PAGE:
Wednesday, May 18, 2011

Free: All Right Now

Perhaps one of the quintessential rock recordings was Free’s 1970 one hit wonder “All Right Now.” There were actually two mixes of this song, the single mix and album mix which is not unusual in the music business.

The single mix which was played to death on radio in 1970 features some different guitar parts. It is an almost forgotten version of the song that has been eclipsed by the LP mix which has been available for all of these years while the single mix has faded into oblivion.

From 1970, here is a mono recording of “All Right Now” as the band performed the song on Britain’s “Top of the Pops.” It’s a chance to hear and see the band perform a version that is akin to the single mix of the tune.

Notice that during the verses bassist Andy Fraser is not playing. It is only drummer Simon Kirke and guitarist Paul Kossoff that back up Paul Rodgers’ vocals. During the chorus, Andy Fraser adds his very tasty bass licks.

Cowritten by Fraser and Rodgers, the song was a number 1 hit in 20 countries; however, in the US this A&M release peaked at #4. In 2006 at a special ceremony in London to honor European composers and authors, Broadcast Music, Inc. (BMI) honored Fraser and Rodgers with a Million-Air Award for three million plays world-wide. Although the single “The Stealer” charted at 49, “All Right Now” was their only US top forty hit.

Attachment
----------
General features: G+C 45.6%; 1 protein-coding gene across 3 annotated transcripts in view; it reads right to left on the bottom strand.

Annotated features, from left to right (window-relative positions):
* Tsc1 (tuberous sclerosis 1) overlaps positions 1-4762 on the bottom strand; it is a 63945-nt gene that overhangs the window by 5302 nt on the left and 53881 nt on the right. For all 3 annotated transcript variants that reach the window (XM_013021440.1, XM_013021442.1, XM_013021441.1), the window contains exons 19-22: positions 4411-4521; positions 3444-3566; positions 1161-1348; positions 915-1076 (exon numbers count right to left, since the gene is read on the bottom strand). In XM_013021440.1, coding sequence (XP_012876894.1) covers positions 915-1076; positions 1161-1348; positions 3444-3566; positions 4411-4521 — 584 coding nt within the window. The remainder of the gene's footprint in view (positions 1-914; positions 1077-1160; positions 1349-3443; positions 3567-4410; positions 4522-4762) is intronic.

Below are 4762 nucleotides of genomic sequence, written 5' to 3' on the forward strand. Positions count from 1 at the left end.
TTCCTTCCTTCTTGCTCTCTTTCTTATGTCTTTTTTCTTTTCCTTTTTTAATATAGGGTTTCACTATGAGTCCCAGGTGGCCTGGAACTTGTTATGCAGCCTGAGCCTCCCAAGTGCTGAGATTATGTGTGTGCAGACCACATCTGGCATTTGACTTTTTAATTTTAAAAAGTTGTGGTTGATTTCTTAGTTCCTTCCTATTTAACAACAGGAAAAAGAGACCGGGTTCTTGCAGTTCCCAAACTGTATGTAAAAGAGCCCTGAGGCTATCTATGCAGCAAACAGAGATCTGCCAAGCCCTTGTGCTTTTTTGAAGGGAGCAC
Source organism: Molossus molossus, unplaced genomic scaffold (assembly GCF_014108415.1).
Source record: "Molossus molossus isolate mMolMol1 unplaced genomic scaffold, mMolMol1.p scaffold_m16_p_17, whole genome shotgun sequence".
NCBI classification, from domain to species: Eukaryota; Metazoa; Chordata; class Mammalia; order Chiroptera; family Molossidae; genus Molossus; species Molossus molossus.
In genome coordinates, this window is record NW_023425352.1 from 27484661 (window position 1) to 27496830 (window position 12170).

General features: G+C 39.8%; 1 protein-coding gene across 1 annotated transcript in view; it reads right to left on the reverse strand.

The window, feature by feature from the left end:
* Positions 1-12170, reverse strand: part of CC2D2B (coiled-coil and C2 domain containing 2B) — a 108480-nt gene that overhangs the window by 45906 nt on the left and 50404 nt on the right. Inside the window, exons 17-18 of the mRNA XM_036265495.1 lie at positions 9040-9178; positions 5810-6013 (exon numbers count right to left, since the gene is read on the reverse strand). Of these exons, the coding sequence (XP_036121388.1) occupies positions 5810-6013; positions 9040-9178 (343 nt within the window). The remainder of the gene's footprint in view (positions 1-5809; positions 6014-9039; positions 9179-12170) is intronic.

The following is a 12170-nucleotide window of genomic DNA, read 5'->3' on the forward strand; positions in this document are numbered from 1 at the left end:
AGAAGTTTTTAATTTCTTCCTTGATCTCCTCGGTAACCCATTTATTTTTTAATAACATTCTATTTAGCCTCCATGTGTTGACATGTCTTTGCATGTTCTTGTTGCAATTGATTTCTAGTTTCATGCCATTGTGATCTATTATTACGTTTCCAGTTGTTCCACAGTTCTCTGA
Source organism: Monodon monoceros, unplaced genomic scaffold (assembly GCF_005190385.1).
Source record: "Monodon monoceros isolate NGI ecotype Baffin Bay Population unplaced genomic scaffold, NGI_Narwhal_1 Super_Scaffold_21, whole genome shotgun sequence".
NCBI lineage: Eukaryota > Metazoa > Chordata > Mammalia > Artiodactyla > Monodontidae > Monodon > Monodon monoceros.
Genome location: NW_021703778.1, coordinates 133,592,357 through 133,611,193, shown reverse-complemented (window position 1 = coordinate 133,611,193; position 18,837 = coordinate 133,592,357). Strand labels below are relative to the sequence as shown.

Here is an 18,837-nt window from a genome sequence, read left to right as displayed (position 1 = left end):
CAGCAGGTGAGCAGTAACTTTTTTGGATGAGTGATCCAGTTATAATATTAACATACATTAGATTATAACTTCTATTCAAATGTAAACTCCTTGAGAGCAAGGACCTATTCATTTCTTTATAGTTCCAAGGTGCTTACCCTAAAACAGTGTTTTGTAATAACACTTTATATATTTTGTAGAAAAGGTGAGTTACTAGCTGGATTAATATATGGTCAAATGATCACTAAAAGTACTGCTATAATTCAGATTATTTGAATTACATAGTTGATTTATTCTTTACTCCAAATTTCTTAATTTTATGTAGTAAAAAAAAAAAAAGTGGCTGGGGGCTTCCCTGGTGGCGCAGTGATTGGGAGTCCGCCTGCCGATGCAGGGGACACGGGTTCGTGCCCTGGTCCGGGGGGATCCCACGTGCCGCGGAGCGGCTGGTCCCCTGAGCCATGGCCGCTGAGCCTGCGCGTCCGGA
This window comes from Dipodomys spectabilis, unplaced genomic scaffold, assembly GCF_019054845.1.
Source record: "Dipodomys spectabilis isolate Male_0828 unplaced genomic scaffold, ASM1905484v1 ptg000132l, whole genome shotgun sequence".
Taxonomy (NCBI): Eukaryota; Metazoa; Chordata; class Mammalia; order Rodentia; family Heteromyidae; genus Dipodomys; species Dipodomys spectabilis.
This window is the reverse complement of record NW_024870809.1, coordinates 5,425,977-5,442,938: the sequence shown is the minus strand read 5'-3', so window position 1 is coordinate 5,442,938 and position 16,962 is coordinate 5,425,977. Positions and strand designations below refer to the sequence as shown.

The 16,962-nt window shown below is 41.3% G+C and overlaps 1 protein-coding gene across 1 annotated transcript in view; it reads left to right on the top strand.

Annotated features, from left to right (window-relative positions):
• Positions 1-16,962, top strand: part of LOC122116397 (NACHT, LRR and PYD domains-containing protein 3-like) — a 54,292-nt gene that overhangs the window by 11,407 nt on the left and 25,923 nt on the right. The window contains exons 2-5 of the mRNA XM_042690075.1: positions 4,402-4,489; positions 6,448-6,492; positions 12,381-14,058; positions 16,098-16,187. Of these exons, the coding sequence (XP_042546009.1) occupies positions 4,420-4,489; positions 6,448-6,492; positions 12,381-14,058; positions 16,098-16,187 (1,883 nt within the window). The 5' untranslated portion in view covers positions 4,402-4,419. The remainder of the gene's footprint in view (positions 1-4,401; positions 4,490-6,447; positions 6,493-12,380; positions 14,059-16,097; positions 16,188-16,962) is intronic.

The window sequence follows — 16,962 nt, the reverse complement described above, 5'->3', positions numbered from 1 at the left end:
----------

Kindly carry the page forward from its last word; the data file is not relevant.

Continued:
Contributing to its overall success in the UK, “All Right Now” was released several times; the initial release peaked at #2 in 1970. Follow-up releases occurred in 1973 (#15), 1978 (#11), 1982 (#57), and 1991 (#8).

Stereo Album Mix

From the bands second album, “Fire and Water” here is unedited and original mix of “All Right Now.” The late Paul Kossoff’s use of double tracking the guitar is evident in the stereo mix.

At on brief moment, Kossoff’s timing is off ever so slightly – really it is only nanoseconds. You really have to listen for it and it occurs after the long instrumental part. When the rhythm guitar comes in at about 3:36 in the song, the attack on the guitar in the left channel is slightly behind the right channel guitar.

Most people probably won’t even catch this and it is just so slight of a flaw in an overwhelmingly perfect performance in probably wasn't worth fixing at the time. Depending on the equipment being used, a punch in on the track may not have been possible and rerecording the entire track may have had to occur. Such things can be done with ease and electronically in today's digital environment.

Fraser is also playing piano and organ on this cut. The two keyboard instruments are introduced separately. The piano comes in at 2:26 during the long instrumental break following the solo. At the end of this break, the organ is introduced at 3:30.

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